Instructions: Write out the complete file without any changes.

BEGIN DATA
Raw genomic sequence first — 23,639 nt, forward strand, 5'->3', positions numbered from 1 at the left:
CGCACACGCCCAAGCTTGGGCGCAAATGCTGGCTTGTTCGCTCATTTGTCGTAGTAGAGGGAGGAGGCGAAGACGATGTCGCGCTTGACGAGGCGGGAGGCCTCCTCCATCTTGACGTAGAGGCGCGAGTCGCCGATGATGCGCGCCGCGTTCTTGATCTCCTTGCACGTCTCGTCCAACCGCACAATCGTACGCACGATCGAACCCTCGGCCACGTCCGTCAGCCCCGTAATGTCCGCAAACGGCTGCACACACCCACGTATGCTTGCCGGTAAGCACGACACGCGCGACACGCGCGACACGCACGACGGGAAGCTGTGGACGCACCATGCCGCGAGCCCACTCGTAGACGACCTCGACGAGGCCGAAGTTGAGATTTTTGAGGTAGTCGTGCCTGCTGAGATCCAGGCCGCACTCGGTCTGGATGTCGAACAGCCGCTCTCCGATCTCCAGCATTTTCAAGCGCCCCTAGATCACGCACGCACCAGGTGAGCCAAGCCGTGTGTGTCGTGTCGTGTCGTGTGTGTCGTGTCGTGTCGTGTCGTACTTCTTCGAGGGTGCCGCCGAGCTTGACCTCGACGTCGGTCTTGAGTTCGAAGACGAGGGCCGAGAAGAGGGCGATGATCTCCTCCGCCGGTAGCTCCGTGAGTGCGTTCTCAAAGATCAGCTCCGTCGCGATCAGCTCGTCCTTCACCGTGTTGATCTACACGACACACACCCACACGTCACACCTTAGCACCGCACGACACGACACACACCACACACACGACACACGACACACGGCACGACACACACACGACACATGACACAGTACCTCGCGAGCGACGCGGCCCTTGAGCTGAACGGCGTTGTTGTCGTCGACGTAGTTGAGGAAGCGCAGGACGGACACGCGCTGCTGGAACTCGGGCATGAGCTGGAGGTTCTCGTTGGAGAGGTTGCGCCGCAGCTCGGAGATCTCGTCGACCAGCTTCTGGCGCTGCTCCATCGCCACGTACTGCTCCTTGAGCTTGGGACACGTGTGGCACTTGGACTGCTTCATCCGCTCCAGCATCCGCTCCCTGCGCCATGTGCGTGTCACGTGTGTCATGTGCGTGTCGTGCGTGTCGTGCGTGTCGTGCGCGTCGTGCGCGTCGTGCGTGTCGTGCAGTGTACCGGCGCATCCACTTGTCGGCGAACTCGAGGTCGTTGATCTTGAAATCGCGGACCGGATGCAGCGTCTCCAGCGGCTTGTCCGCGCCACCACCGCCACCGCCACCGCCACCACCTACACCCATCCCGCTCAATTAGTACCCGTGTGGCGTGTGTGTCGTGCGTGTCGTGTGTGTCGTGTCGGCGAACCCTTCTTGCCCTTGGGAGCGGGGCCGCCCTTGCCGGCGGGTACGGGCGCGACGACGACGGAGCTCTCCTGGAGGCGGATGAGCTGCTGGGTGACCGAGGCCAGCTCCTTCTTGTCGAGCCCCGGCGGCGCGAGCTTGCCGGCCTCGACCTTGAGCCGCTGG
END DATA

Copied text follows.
Raw genomic sequence first — 23,639 nt, forward strand, 5'->3', positions numbered from 1 at the left:
CGCACACGCCCAAGCTTGGGCGCAAATGCTGGCTTGTTCGCTCATTTGTCGTAGTAGAGGGAGGAGGCGAAGACGATGTCGCGCTTGACGAGGCGGGAGGCCTCCTCCATCTTGACGTAGAGGCGCGAGTCGCCGATGATGCGCGCCGCGTTCTTGATCTCCTTGCACGTCTCGTCCAACCGCACAATCGTACGCACGATCGAACCCTCGGCCACGTCCGTCAGCCCCGTAATGTCCGCAAACGGCTGCACACACCCACGTATGCTTGCCGGTAAGCACGACACGCGCGACACGCGCGACACGCACGACGGGAAGCTGTGGACGCACCATGCCGCGAGCCCACTCGTAGACGACCTCGACGAGGCCGAAGTTGAGATTTTTGAGGTAGTCGTGCCTGCTGAGATCCAGGCCGCACTCGGTCTGGATGTCGAACAGCCGCTCTCCGATCTCCAGCATTTTCAAGCGCCCCTAGATCACGCACGCACCAGGTGAGCCAAGCCGTGTGTGTCGTGTCGTGTCGTGTGTGTCGTGTCGTGTCGTGTCGTACTTCTTCGAGGGTGCCGCCGAGCTTGACCTCGACGTCGGTCTTGAGTTCGAAGACGAGGGCCGAGAAGAGGGCGATGATCTCCTCCGCCGGTAGCTCCGTGAGTGCGTTCTCAAAGATCAGCTCCGTCGCGATCAGCTCGTCCTTCACCGTGTTGATCTACACGACACACACCCACACGTCACACCTTAGCACCGCACGACACGACACACACCACACACACGACACACGACACACGGCACGACACACACACGACACATGACACAGTACCTCGCGAGCGACGCGGCCCTTGAGCTGAACGGCGTTGTTGTCGTCGACGTAGTTGAGGAAGCGCAGGACGGACACGCGCTGCTGGAACTCGGGCATGAGCTGGAGGTTCTCGTTGGAGAGGTTGCGCCGCAGCTCGGAGATCTCGTCGACCAGCTTCTGGCGCTGCTCCATCGCCACGTACTGCTCCTTGAGCTTGGGACACGTGTGGCACTTGGACTGCTTCATCCGCTCCAGCATCCGCTCCCTGCGCCATGTGCGTGTCACGTGTGTCATGTGCGTGTCGTGCGTGTCGTGCGTGTCGTGCGCGTCGTGCGCGTCGTGCGTGTCGTGCAGTGTACCGGCGCATCCACTTGTCGGCGAACTCGAGGTCGTTGATCTTGAAATCGCGGACCGGATGCAGCGTCTCCAGCGGCTTGTCCGCGCCACCACCGCCACCGCCACCGCCACCACCTACACCCATCCCGCTCAATTAGTACCCGTGTGGCGTGTGTGTCGTGCGTGTCGTGTGTGTCGTGTCGGCGAACCCTTCTTGCCCTTGGGAGCGGGGCCGCCCTTGCCGGCGGGTACGGGCGCGACGACGACGGAGCTCTCCTGGAGGCGGATGAGCTGCTGGGTGACCGAGGCCAGCTCCTTCTTGTCGAGCCCCGGCGGCGCGAGCTTGCCGGCCTCGACCTTGAGCCGCTGG